Warehouses involved in assembly and dispatch operations of whatever kind have undergone a transformation in recent years. Continuing advances in IT have enabled these operations, from the smallest online traders to large manufacturers, to work more productively and efficiently, become more agile and if needed, steer their way through crises.

The latest WMS solutions and automated IT systems are empowering warehouse managers to tackle situations as they happen, transforming their responsiveness. It comes down to taking the decision to invest in WMS software systems and crucially, using these to digitize their warehouse processes, linked to the adoption of automated ID.

‘Auto ID’ technology has also seen major advances, in step with WMS’ evolution, and the innovation goes on. Take the recent example of the Budweiser Budvar Brewery using Sewio’s real time location system to improve its warehouse efficiency, reduce maintenance costs and get new insights into its logistics operations.

The brewery works with over 20,000 pallets to handle hundreds of varieties of beers, using forklifts equipped with an RFID antenna at their chassis and RFID tags at each of the tracked pallet positions. Budweiser faced growing maintenance costs for its previous passive RFID solution, which by the end was out of action 20% of the time. The new one is now working 99% full time and the data it generates has enabled Budweiser’s logistics managers to use the warehouse much better, ‘virtually growing’ it by 19%.

Moving beer around a brewery and dispatching it to the right places is only one scenario where warehouse IT is making a difference. At the ‘micro’ level, Ecommerce fulfilment and the NHS’s internal supplies logistics, to cite two crucial sectors affecting all our lives, are all about picking and assembling batches of items. These operations involve myriad small orders being packed and dispatched accurately to recipients in widespread, distant locations.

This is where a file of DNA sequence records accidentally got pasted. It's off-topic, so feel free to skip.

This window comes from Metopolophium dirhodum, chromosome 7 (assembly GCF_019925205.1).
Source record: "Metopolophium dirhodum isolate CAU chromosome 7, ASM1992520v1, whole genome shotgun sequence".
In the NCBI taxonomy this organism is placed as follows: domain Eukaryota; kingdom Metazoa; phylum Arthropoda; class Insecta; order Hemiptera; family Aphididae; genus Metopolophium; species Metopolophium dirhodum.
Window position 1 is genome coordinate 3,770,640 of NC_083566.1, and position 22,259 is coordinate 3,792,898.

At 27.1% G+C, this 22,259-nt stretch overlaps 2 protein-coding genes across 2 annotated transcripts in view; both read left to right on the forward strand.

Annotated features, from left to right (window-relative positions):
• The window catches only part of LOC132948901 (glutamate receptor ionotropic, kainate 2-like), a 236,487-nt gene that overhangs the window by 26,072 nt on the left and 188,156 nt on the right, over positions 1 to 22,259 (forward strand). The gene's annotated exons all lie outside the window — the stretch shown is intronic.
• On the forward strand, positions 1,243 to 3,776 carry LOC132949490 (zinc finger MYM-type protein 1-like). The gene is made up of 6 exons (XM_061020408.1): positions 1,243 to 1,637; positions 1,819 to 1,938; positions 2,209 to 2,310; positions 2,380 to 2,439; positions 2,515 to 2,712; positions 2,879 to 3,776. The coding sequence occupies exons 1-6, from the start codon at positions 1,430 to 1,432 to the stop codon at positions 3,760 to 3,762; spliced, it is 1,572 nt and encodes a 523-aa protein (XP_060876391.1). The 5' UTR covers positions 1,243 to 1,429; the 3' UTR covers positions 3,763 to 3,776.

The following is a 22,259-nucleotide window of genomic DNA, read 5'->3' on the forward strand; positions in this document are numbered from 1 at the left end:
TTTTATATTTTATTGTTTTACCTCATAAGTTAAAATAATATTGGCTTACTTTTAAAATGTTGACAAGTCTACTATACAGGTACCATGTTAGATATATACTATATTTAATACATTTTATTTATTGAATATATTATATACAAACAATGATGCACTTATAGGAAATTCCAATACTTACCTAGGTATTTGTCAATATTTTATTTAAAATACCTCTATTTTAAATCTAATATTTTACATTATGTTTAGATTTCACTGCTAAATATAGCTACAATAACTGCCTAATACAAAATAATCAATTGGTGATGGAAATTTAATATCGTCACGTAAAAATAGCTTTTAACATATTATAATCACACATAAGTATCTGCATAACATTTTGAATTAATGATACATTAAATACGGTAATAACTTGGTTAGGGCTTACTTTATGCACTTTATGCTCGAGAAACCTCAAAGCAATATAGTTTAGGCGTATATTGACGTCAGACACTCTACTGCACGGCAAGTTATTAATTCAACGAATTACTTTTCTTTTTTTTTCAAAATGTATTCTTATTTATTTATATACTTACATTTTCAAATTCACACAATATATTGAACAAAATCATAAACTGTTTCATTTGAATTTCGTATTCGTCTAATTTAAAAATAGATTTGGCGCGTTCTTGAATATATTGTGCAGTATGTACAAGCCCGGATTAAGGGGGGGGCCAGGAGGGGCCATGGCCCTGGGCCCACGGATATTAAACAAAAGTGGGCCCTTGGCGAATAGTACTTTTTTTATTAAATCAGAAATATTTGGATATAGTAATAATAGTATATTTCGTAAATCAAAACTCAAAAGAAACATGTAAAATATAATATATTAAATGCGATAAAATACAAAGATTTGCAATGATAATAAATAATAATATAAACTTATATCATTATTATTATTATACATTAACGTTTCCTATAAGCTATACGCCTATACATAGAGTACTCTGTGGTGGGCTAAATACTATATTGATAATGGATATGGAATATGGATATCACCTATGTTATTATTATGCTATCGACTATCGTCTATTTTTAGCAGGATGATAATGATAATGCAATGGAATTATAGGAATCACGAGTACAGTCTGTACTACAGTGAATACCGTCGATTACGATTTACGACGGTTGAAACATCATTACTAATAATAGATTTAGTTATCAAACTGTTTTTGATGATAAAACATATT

Alongside WMS and auto ID, Artificial Intelligence and Machine Learning are increasingly being used in e commerce and elsewhere to help managers prepare for stressful times like Black Friday by analysing past data and using the findings to anticipate impending peaks in demand.

At the macro level, internal supply chain technology is transforming the way complex manufacturing operations organise their production, particularly where large items like cars, trucks and planes are assembled and parts added at different stages. At the heart of this are warehouse management systems (WMS) controlling the supply chain equipment and tracking and managing stocks of parts as they are received from suppliers and held before being picked and delivered on time, in the required quantity, to locations on the production line.

Macro or micro, transitioning to technology-supported working involves not just investment in the solution but a lot of management time in planning and implementation. However, it puts warehouse operations of all types and sizes in a stronger position to maintain their service levels and thrive in the face of the challenges that lie ahead. Bring it on!

BILL REDMOND

Features Editor